We look at a man who is responsible for the Tesla, PayPal and, quite possibly, our future life on Mars.
South African-born Canadian-American business magnate, engineer and inventor Elon Reeve Musk is the founder, CEO and CTO of SpaceX, co-founder, CEO and product architect of Tesla Motors, co-founder and chairman of SolarCity, co-chairman of OpenAI, co-founder of Zip2 and co-founder of PayPal. So no slouch then, which is why he has an estimated net worth of US$12.7 billion, making him the 83rd wealthiest person in the world.
Musk has stated that the goals of SolarCity, Tesla Motors, and SpaceX “revolve around changing the world and humanity by reducing global warming through sustainable energy production and consumption, and reducing the risk of human extinction”. He intends to go about this by “making life multiplanetary by setting up a human colony on Mars”.
And how does Musk imagine we would get there? He has envisioned a high-speed transportation system known as the Hyperloop, and has proposed a VTOL supersonic jet aircraft with electric fan propulsion, known as the Musk electric jet.
Some people this kind of visionary thinking, but the Wright Brothers were jeered at their plans for taking to the skies, as was English inventor Hubert Cecil Booth who, in 1901, spoke of a motorized device that uses an air pump to create a partial vacuum to suck up dust. Hot air? Short of cash, he sold the patent to one William Henry Hoover and the rest, as they say, is history and cleaner, fresher households.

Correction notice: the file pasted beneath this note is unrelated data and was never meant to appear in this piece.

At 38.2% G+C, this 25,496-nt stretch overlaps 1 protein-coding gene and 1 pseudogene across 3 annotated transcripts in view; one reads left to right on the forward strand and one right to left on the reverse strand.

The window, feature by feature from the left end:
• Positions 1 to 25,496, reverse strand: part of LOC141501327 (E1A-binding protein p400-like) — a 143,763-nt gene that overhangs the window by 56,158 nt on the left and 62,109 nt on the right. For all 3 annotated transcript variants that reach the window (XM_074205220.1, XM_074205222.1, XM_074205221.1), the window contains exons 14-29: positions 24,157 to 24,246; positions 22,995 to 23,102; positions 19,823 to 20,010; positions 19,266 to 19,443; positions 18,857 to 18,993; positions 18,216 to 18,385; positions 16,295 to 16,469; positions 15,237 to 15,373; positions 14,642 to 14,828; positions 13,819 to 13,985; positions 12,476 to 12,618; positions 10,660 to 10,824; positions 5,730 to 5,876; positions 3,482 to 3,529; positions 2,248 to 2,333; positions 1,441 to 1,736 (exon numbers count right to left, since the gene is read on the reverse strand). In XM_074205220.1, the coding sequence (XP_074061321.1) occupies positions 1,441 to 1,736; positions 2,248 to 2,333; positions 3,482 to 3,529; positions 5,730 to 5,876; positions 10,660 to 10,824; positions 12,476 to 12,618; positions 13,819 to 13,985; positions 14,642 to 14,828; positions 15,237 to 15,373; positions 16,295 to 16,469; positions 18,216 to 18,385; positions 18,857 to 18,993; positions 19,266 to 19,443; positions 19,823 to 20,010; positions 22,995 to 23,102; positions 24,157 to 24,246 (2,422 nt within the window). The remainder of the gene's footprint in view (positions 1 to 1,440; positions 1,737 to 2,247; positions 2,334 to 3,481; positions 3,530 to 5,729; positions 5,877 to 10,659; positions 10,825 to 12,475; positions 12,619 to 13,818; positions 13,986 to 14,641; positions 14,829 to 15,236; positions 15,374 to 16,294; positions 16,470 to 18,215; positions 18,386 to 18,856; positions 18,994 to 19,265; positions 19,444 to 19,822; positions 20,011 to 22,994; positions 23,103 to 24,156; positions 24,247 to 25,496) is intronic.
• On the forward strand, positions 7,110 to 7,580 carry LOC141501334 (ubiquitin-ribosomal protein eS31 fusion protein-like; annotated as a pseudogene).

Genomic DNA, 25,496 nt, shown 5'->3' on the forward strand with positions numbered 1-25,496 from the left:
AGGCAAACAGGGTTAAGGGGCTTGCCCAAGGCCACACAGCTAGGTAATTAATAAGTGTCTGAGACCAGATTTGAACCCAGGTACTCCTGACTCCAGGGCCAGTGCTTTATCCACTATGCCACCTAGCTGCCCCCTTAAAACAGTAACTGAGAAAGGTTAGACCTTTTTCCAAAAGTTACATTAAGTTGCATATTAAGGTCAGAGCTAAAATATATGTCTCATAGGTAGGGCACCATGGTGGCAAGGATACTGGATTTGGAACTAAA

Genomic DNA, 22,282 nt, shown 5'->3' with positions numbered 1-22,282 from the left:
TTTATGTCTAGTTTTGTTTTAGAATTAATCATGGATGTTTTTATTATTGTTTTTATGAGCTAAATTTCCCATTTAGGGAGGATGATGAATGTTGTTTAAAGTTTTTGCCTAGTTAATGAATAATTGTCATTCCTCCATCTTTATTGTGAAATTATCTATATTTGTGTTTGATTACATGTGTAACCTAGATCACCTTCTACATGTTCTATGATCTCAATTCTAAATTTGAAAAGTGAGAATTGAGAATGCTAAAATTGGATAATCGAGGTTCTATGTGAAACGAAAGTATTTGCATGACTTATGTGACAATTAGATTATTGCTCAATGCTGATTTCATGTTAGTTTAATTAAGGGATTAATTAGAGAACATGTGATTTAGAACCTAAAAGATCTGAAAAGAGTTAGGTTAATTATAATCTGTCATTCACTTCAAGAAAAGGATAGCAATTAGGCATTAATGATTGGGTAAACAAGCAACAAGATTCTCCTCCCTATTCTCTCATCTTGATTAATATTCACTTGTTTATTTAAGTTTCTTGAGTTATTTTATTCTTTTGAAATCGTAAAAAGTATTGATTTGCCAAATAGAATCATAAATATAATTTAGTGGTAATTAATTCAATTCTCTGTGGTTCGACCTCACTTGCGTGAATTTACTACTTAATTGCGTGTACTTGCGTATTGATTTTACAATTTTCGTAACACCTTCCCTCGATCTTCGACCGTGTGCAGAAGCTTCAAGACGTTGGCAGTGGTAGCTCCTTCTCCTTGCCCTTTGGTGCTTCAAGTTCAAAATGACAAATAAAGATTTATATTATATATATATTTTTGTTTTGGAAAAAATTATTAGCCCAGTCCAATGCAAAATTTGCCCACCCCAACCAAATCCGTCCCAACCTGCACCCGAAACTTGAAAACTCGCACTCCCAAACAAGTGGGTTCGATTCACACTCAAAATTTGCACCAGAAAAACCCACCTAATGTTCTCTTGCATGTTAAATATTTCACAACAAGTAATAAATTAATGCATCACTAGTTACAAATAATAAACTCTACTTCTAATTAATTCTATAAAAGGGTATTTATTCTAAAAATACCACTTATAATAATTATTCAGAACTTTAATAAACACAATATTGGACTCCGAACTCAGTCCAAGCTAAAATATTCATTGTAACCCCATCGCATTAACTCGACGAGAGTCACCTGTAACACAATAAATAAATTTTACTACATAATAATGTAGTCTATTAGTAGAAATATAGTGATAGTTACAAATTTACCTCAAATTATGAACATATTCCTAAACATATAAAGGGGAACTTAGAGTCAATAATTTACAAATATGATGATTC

Musk reminds me of Richard Branson, someone who has made a few fortunes in his time but is looking beyond the earthly airlines and trains and is, instead, keeping a weather eye on the stars and beyond. With US$100 million of his early fortune, Musk founded Space Exploration Technologies (SpaceX) in June 2002. Musk is chief executive officer (CEO) and chief technology officer (CTO) of the Hawthorne, California-based company. SpaceX develops and manufactures space launch vehicles with a focus on advancing the state of rocket technology.
No less a statesman than Barack Obama popped by for a tour of SpaceX’s rocket processing facility. Perhaps the biggest key to success is that there are simply no limits to your imagination and the things that inspire you.
This man with visions of Mars started early – he taught himself computer programming and at the age of 12, sold the code for a BASIC-based video game he created called Blastar to a magazine called PC and Office Technology for approximately US$500. A web version of the game is still available online.
So what drives him – apart from the severe bullying he suffered at school, including a terrible incident where he was thrown down a flight of stairs. He clearly hasn’t allowed such events to stop him thinking clearly: “Some people don’t like change, but you need to embrace change if the alternative is disaster,” he says. “When something is important enough, you do it even if the odds are not in your favour.”
He believes firmly in positive thinking: “If you get up in the morning and think the future is going to be better, it is a bright day. Otherwise, it’s not.”
Like many modern CEOs of big companies, he is not shy about knocking their practices. He believes: “The problem is that at a lot of big companies, process becomes a substitute for thinking. You’re encouraged to behave like a little gear in a complex machine. Frankly, it allows you to keep people who aren’t that smart, who aren’t that creative. I think it’s very important to have a feedback loop, where you’re constantly thinking about what you’ve done and how you could be doing it better. I think that’s the single best piece of advice: constantly think about how you could be doing things better and questioning yourself.”
But perhaps one of his bluntest nuggets of advice to new entrepreneurs is: “Any product that needs a manual to work is broken.”
There is a powerful metaphor in there somewhere.